Similar to commercial banks in Israel, the Banking and Financial Services Unit represents the Bank of Israel and its customers as a participant in the payment and clearing systems in Israel. Following are the various types of the clearing houses:
The “MASAV” Clearing House - an entity in which the non-paper or cash interbank transactions are settled. Non-bank institutions and/or organizations also transfer authorized credit and debit instructions by directly to “MASAV”.
The Cheques Clearing House - most of the receivables (Cheques and credits and various debits and charges) presented by the banks in the Paper-Based Clearing House are Cheques, which are presented today only by electronic means. In addition, magnetized collection vouchers and non-magnetized receivables (manual receivables) are presented.
The “ZAHAV” Clearing House (Real-Time Gross Settlement - RTGS) – The “ZAHAV” Clearing House is a payment system that allows immediate and final transfer of funds between customers of banks and customers at other banks. In addition, in this system, the final clearing of all existing interbank payment systems is carried out, i.e.: the TASE Clearing House, “MASAV” and the Cheques Clearing House.
As part of the representation of the Bank of Israel, the Banking and Financial Services Unit is responsible for clearing payments on behalf of the customers of the Bank and for the activities of the Bank, it is backing up the customers of the Bank and the divisions of the Bank in the case of a state of emergency and it is the participating in the various interbank committees.
n Israel, the identification of participants in the financial system is performed by using a unique identification code for each entity (known as a "bank code"). The identification number allows payment service providers to operate in the payment systems and to serve the customers of the payment service providers, as part of their account identification details, for the purpose of making payments. As part of the process of opening the payment systems for non-banking participants, the Bank of Israel has decided that the identification code will be assigned to all banking and non-banking payment service providers who meet the underlying guide lines and conditions for obtaining an identification code.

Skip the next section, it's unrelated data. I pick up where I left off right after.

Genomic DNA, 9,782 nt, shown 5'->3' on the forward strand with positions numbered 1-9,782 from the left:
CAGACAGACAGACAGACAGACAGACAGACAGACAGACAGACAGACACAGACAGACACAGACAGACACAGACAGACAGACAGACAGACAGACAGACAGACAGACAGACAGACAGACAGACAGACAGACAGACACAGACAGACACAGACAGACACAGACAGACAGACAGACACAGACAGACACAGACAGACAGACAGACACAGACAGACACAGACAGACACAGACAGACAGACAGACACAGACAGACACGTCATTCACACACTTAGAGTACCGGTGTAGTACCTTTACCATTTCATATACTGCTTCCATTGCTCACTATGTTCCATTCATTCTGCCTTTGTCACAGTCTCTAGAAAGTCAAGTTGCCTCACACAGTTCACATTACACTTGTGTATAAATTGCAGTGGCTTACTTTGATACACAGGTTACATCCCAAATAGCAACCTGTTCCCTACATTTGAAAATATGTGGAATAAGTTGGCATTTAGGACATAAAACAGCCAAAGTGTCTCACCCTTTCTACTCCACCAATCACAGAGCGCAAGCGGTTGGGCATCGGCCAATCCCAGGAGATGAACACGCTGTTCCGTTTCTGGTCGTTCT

The responsibility for assigning the Bank Code lies within the collaboration of the Payment Systems Supervision Unit with the Banking and Financial Services Unit at the Bank of Israel.
As part of the unit's activities as a banker for the Government and other customers of the Bank, the Bank of Israel is required to perform risk management. The risk components may contain various operational and business risks. In recent years, there has been a trend of increased controls and regulations in the global financial system, which is manifested in more cases of inquiries and stoppages of payments in global operations towards banks in Israel and abroad. Therefore, in order to ensure continued business continuity of the activities of the customers of the Bank, the Banking and financial Services Unit at the Bank of Israel is also required to implement a risk-based approach.
Foreign Currency Banking Services:
Monday to Thursday - between the hours of 08:00 to 15:30; Friday, intermediate days of certain Jewish festivals and holidy eves - between the hours of 08:00 to 12:30;
Email address: d-foreignTradeemail@example.com.
Shekel Banking Services:
Sunday to Thursday - between the hours of 08:00 to 15:30;
Email address: firstname.lastname@example.org